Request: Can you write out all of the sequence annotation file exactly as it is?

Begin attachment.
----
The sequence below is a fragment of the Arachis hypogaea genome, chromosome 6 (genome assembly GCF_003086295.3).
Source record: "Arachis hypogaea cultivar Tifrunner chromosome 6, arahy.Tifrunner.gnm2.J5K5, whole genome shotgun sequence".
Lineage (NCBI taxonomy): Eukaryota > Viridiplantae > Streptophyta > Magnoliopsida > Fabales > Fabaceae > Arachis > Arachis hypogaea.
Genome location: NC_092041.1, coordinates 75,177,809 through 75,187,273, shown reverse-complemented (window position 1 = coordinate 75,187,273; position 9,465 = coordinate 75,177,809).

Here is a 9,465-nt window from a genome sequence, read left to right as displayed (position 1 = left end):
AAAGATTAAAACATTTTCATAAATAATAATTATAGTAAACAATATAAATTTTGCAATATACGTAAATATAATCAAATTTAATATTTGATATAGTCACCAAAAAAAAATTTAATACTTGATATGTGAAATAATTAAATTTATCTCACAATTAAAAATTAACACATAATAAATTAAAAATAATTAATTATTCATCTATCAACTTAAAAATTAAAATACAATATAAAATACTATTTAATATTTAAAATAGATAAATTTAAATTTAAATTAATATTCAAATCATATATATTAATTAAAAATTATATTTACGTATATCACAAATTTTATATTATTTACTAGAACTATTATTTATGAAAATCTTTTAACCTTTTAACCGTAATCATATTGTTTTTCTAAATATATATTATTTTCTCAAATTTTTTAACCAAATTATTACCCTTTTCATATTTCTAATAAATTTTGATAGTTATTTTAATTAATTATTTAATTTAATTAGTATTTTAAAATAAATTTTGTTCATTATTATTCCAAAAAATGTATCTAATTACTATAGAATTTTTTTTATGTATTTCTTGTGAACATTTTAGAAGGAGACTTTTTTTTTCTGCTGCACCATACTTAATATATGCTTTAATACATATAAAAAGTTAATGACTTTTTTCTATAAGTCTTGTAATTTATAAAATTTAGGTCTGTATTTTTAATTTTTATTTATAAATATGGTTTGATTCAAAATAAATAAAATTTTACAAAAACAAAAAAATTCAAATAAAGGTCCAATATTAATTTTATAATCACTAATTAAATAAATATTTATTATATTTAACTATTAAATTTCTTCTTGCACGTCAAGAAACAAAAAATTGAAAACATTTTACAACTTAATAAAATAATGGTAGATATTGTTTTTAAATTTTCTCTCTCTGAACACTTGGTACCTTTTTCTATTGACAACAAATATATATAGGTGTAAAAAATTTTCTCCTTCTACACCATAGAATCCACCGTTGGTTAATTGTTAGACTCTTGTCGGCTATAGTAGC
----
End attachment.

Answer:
The sequence below is a fragment of the Arachis hypogaea genome, chromosome 6 (genome assembly GCF_003086295.3).
Source record: "Arachis hypogaea cultivar Tifrunner chromosome 6, arahy.Tifrunner.gnm2.J5K5, whole genome shotgun sequence".
Lineage (NCBI taxonomy): Eukaryota > Viridiplantae > Streptophyta > Magnoliopsida > Fabales > Fabaceae > Arachis > Arachis hypogaea.
Genome location: NC_092041.1, coordinates 75,177,809 through 75,187,273, shown reverse-complemented (window position 1 = coordinate 75,187,273; position 9,465 = coordinate 75,177,809).

Here is a 9,465-nt window from a genome sequence, read left to right as displayed (position 1 = left end):
AAAGATTAAAACATTTTCATAAATAATAATTATAGTAAACAATATAAATTTTGCAATATACGTAAATATAATCAAATTTAATATTTGATATAGTCACCAAAAAAAAATTTAATACTTGATATGTGAAATAATTAAATTTATCTCACAATTAAAAATTAACACATAATAAATTAAAAATAATTAATTATTCATCTATCAACTTAAAAATTAAAATACAATATAAAATACTATTTAATATTTAAAATAGATAAATTTAAATTTAAATTAATATTCAAATCATATATATTAATTAAAAATTATATTTACGTATATCACAAATTTTATATTATTTACTAGAACTATTATTTATGAAAATCTTTTAACCTTTTAACCGTAATCATATTGTTTTTCTAAATATATATTATTTTCTCAAATTTTTTAACCAAATTATTACCCTTTTCATATTTCTAATAAATTTTGATAGTTATTTTAATTAATTATTTAATTTAATTAGTATTTTAAAATAAATTTTGTTCATTATTATTCCAAAAAATGTATCTAATTACTATAGAATTTTTTTTATGTATTTCTTGTGAACATTTTAGAAGGAGACTTTTTTTTTCTGCTGCACCATACTTAATATATGCTTTAATACATATAAAAAGTTAATGACTTTTTTCTATAAGTCTTGTAATTTATAAAATTTAGGTCTGTATTTTTAATTTTTATTTATAAATATGGTTTGATTCAAAATAAATAAAATTTTACAAAAACAAAAAAATTCAAATAAAGGTCCAATATTAATTTTATAATCACTAATTAAATAAATATTTATTATATTTAACTATTAAATTTCTTCTTGCACGTCAAGAAACAAAAAATTGAAAACATTTTACAACTTAATAAAATAATGGTAGATATTGTTTTTAAATTTTCTCTCTCTGAACACTTGGTACCTTTTTCTATTGACAACAAATATATATAGGTGTAAAAAATTTTCTCCTTCTACACCATAGAATCCACCGTTGGTTAATTGTTAGACTCTTGTCGGCTATAGTAGC